Experts say race to herd immunity a marathon

Keri Thornton | Daily Press

The Oklahoma State Department of Health has administered 447,323 vaccines. Health experts say vaccines create natural immunity and a person’s cells are protecting themselves from future disease.

Health experts say there may be a way for a large population of people to become immune to viruses such as COVID-19.

Herd immunity is when enough people become immune to a disease that makes its spread unlikely.

According to John Hopkins Bloomberg School of Public Health, if 80 percent of a population is immune to a virus, four out of every five people who encounter someone contagious with said virus won't get sick.

"In this way, the spread of infectious diseases is kept under control. Depending how contagious an infection is, usually 50 percent to 90 percent of a population needs immunity to achieve herd immunity," JHSPH stated.

Dr. Jennifer Rudd, veterinarian, researcher, and boarded microbiologist at the Oklahoma State University College of Veterinary Medicine, said 80 percent of the population would need immunity for COVID-19 to go from a pandemic level to a typical seasonal virus.

"The race to herd immunity is more of a marathon than a sprint. I sincerely hope the worst is behind us," said Rudd. "As the numbers of vaccinated people rise and winter changes to spring and then summer, we should observe our COVID-19 cases and deaths continue to drop steadily."

Rudd said natural infections and vaccines create natural immunity and a person's cells are protecting themselves from future disease.

"The vaccines prevent death. They prevent hospitalizations, overwhelmed hospitals and overworked health care workers," said Rudd. "They allow breathing room to get our kids back in school, our businesses fully opened and our most vulnerable to once again feel some community."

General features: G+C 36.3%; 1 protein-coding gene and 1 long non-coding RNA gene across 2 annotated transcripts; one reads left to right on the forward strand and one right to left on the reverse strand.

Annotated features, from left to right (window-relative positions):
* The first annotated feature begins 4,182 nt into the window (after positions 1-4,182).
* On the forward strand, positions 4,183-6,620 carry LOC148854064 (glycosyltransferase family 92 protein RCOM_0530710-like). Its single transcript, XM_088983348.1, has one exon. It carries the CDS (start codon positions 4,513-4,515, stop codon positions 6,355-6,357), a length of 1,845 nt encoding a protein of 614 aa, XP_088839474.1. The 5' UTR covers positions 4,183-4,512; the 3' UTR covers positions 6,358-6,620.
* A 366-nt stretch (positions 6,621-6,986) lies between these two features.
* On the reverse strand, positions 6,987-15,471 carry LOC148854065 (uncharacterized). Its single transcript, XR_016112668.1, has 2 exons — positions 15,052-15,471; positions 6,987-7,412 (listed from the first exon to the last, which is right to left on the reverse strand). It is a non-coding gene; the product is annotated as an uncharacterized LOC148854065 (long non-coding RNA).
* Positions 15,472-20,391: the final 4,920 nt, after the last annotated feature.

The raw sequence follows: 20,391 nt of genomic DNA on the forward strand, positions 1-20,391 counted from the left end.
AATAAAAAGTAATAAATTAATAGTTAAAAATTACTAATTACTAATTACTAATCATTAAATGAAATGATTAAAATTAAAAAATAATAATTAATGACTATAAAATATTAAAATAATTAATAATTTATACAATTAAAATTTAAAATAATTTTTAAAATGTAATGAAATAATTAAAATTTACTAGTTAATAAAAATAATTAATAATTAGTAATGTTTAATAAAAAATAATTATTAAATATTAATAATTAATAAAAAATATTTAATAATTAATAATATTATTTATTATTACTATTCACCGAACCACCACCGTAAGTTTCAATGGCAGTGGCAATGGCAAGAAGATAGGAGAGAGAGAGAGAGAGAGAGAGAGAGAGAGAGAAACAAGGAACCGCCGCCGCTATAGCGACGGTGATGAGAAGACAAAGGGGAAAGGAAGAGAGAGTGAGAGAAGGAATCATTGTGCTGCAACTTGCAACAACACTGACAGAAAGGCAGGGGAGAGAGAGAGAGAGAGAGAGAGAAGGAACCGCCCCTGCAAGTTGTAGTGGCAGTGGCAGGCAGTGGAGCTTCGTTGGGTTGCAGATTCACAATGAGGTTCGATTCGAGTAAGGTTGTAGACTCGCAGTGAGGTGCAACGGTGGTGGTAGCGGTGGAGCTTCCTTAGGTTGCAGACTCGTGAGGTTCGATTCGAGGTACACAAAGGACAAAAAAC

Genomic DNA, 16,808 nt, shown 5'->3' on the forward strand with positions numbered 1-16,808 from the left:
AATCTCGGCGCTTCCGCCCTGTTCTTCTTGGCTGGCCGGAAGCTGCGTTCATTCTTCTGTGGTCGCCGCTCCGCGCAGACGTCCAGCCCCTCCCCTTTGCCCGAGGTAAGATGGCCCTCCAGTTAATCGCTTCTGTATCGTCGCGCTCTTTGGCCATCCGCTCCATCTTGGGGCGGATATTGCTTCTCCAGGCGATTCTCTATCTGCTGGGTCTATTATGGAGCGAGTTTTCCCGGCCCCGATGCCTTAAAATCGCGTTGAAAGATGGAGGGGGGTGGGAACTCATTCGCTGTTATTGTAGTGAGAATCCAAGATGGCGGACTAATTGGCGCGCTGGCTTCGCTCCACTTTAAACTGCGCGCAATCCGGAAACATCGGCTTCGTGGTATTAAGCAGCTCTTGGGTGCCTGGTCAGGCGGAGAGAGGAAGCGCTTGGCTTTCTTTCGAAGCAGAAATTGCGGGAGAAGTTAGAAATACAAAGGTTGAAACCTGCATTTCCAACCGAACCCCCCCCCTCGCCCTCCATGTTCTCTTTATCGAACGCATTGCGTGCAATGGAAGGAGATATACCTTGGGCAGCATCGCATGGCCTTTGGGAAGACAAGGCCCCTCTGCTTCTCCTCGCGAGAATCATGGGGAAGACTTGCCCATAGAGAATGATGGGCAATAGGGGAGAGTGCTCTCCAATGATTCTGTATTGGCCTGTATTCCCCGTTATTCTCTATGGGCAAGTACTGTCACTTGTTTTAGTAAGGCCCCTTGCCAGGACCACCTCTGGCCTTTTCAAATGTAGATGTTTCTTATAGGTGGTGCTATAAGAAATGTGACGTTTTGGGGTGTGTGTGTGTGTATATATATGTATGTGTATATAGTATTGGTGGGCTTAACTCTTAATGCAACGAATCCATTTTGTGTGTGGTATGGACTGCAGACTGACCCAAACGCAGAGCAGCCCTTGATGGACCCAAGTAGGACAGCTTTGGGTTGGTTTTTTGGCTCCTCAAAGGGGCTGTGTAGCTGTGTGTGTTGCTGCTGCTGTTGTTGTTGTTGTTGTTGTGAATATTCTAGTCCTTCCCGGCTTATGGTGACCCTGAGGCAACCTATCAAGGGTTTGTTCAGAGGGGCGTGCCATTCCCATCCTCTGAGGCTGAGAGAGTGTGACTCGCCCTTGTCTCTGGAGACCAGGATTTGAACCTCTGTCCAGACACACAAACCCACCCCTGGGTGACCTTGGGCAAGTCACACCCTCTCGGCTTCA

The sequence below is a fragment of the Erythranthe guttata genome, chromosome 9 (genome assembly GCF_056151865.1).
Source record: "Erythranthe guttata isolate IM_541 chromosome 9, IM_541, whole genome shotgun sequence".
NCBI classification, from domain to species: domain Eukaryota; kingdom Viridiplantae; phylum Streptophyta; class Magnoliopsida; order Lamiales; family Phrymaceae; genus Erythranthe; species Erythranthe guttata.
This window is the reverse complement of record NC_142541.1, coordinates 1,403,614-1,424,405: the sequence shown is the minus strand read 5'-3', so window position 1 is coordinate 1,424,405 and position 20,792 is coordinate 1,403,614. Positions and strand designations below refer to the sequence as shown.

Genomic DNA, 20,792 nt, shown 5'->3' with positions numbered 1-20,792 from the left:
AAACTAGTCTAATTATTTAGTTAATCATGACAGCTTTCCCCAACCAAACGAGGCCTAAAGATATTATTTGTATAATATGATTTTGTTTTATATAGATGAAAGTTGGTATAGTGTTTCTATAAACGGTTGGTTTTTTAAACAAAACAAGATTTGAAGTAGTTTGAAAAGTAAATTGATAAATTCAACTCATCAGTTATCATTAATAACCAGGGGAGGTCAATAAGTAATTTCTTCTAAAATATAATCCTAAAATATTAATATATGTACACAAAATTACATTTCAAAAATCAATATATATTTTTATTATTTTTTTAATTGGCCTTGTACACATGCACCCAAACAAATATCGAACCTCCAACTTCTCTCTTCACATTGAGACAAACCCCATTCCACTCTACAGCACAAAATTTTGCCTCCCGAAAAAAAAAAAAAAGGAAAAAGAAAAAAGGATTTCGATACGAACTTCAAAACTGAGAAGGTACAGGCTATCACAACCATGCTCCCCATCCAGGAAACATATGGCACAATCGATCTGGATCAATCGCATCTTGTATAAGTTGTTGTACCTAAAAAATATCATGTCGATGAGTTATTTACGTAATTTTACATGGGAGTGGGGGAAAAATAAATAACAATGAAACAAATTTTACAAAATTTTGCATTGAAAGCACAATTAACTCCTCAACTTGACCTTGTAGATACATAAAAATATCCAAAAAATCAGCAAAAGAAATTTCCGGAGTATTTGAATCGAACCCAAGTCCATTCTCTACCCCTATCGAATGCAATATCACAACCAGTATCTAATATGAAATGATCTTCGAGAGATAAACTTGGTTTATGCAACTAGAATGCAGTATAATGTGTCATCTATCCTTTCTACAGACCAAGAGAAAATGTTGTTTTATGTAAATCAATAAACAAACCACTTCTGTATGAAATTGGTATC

According to Rudd, vaccination is the safest and most ethical way to achieve herd immunity.

"As these numbers drop, we will be able to better contact trace and control new pockets of outbreaks. New variants of the virus may create some setbacks. If we can stay true to our task and continue following masking and distancing guidelines, restricting large gatherings and encouraging vaccination, we can put the worst of this pandemic behind us and instead focus on what we want our end goal to be," said Rudd.

Dr. John Fell says it's likely that COVID-19 will be here henceforth and the goal is to create herd immunity and save millions of lives.

"It should go from being a pandemic to endemic, like the common cold," said Fell. "We get herd immunity from being exposed or through immunity optimally."

As of Thursday, Feb. 18, the Oklahoma State Department of Health has administered 447,323 vaccines whereas Cherokee Nation is nearing 20,000 administered vaccines.

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